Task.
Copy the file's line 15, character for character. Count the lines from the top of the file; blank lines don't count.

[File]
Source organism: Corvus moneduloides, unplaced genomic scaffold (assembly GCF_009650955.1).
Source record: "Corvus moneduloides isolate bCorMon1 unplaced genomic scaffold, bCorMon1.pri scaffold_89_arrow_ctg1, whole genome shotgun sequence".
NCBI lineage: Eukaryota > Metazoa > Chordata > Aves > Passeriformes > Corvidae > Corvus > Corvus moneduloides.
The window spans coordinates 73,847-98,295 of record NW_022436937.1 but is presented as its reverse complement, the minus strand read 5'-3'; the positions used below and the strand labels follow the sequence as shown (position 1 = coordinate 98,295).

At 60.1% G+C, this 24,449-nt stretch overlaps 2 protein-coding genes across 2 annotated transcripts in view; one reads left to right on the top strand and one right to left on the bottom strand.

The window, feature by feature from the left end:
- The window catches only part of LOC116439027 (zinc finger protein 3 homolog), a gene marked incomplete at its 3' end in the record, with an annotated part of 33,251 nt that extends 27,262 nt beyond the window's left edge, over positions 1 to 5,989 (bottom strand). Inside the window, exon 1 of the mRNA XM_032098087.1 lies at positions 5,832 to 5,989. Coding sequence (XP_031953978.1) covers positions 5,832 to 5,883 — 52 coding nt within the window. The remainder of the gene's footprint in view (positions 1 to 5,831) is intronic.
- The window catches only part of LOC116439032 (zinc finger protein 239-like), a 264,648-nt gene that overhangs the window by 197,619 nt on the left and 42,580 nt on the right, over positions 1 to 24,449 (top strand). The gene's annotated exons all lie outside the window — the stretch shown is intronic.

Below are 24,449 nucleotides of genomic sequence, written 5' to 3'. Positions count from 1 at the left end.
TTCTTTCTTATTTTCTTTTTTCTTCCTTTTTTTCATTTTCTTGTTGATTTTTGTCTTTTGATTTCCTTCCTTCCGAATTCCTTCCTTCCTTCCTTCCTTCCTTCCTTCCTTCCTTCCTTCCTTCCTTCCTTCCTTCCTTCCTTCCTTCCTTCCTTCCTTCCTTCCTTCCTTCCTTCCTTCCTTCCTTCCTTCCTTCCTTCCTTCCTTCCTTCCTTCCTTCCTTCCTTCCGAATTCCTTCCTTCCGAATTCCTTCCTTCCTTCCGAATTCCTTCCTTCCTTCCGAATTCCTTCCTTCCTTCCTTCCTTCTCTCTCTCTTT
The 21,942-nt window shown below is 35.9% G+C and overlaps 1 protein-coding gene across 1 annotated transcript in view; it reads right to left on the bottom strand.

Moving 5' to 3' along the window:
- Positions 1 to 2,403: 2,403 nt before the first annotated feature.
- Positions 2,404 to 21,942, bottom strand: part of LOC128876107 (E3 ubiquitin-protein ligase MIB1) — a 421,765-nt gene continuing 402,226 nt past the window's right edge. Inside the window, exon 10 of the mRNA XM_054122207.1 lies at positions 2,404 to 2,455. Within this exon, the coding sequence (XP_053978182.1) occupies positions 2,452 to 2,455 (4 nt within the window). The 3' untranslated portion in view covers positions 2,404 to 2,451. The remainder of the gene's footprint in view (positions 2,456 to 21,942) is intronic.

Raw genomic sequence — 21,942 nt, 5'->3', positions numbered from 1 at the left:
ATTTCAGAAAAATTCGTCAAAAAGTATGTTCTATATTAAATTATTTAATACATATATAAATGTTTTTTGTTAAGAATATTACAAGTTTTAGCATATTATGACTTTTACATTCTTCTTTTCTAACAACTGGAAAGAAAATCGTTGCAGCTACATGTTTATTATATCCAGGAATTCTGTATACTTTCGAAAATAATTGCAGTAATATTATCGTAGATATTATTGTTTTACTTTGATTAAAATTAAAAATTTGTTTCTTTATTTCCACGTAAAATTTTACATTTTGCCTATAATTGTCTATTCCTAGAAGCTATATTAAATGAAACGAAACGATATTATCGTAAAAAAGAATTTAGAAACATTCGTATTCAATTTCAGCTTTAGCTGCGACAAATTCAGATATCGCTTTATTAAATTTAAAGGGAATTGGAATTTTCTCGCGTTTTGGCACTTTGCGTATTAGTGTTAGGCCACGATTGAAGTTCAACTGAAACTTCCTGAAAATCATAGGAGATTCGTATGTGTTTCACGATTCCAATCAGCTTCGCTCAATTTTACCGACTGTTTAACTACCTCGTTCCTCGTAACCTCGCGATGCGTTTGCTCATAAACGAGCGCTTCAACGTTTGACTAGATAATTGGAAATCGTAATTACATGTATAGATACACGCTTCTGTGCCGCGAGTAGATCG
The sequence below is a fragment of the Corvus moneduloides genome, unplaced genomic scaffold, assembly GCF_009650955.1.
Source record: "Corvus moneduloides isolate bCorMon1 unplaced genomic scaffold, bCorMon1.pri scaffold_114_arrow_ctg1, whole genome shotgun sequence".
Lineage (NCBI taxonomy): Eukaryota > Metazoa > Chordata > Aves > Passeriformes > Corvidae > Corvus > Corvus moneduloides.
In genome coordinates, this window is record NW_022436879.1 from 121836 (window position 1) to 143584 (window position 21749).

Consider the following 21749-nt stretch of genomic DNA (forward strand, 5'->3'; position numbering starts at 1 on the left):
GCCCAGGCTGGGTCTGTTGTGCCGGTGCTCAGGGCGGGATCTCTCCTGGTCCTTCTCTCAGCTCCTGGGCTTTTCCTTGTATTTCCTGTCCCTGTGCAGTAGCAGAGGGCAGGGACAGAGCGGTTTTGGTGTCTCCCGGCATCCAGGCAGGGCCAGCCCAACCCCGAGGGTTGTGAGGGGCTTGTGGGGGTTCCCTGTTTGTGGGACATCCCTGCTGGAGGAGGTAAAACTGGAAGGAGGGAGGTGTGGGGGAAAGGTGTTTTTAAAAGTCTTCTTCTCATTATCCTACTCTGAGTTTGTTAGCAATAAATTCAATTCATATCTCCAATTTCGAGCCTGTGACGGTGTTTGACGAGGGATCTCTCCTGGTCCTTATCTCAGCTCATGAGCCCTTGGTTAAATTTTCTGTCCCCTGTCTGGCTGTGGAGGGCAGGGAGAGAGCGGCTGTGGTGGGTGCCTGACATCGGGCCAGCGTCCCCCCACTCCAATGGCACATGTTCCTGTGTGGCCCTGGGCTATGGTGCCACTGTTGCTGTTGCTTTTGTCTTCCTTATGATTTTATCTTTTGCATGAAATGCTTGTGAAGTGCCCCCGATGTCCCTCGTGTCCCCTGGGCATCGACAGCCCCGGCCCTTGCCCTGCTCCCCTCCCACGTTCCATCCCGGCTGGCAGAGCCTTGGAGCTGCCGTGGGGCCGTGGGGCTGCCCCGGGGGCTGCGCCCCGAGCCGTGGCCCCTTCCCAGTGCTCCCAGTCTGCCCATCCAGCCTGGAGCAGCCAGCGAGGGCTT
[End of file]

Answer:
Raw genomic sequence — 21,942 nt, 5'->3', positions numbered from 1 at the left: